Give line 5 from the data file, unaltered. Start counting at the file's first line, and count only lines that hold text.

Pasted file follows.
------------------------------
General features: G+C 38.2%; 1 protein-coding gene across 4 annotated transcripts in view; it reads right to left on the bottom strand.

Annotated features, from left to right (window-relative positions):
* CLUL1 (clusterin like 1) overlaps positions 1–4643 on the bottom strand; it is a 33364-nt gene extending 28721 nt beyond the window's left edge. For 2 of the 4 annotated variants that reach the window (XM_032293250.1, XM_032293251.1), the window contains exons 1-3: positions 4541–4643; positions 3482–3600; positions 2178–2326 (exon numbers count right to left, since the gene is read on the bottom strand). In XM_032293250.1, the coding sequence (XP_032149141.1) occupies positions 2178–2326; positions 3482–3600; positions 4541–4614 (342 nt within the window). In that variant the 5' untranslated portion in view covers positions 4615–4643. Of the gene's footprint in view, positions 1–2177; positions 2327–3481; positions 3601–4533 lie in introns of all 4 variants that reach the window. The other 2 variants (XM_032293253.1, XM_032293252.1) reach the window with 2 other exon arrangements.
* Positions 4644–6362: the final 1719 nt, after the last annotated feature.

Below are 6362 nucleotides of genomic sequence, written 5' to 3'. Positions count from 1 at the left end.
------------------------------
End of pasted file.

Below are 6362 nucleotides of genomic sequence, written 5' to 3'. Positions count from 1 at the left end.